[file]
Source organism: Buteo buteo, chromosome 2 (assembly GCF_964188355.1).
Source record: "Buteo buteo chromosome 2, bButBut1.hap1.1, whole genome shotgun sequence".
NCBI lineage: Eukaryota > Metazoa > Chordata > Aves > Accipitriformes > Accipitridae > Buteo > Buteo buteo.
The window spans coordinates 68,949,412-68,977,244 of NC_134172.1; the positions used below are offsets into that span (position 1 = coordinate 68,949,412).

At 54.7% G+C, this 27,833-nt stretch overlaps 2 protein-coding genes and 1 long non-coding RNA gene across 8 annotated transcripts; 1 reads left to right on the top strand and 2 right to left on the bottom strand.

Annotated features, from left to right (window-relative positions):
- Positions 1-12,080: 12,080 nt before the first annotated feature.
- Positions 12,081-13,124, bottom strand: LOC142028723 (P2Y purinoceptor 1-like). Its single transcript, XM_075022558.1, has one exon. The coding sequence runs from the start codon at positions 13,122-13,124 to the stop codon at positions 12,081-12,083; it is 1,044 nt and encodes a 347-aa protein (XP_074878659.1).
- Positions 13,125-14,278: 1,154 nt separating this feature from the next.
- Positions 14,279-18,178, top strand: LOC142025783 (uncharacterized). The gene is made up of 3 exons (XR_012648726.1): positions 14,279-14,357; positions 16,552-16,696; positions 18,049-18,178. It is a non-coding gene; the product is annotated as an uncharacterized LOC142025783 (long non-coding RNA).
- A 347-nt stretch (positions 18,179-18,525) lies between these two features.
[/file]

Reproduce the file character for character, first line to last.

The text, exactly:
Source organism: Buteo buteo, chromosome 2 (assembly GCF_964188355.1).
Source record: "Buteo buteo chromosome 2, bButBut1.hap1.1, whole genome shotgun sequence".
NCBI lineage: Eukaryota > Metazoa > Chordata > Aves > Accipitriformes > Accipitridae > Buteo > Buteo buteo.
The window spans coordinates 68,949,412-68,977,244 of NC_134172.1; the positions used below are offsets into that span (position 1 = coordinate 68,949,412).

At 54.7% G+C, this 27,833-nt stretch overlaps 2 protein-coding genes and 1 long non-coding RNA gene across 8 annotated transcripts; 1 reads left to right on the top strand and 2 right to left on the bottom strand.

Annotated features, from left to right (window-relative positions):
- Positions 1-12,080: 12,080 nt before the first annotated feature.
- Positions 12,081-13,124, bottom strand: LOC142028723 (P2Y purinoceptor 1-like). Its single transcript, XM_075022558.1, has one exon. The coding sequence runs from the start codon at positions 13,122-13,124 to the stop codon at positions 12,081-12,083; it is 1,044 nt and encodes a 347-aa protein (XP_074878659.1).
- Positions 13,125-14,278: 1,154 nt separating this feature from the next.
- Positions 14,279-18,178, top strand: LOC142025783 (uncharacterized). The gene is made up of 3 exons (XR_012648726.1): positions 14,279-14,357; positions 16,552-16,696; positions 18,049-18,178. It is a non-coding gene; the product is annotated as an uncharacterized LOC142025783 (long non-coding RNA).
- A 347-nt stretch (positions 18,179-18,525) lies between these two features.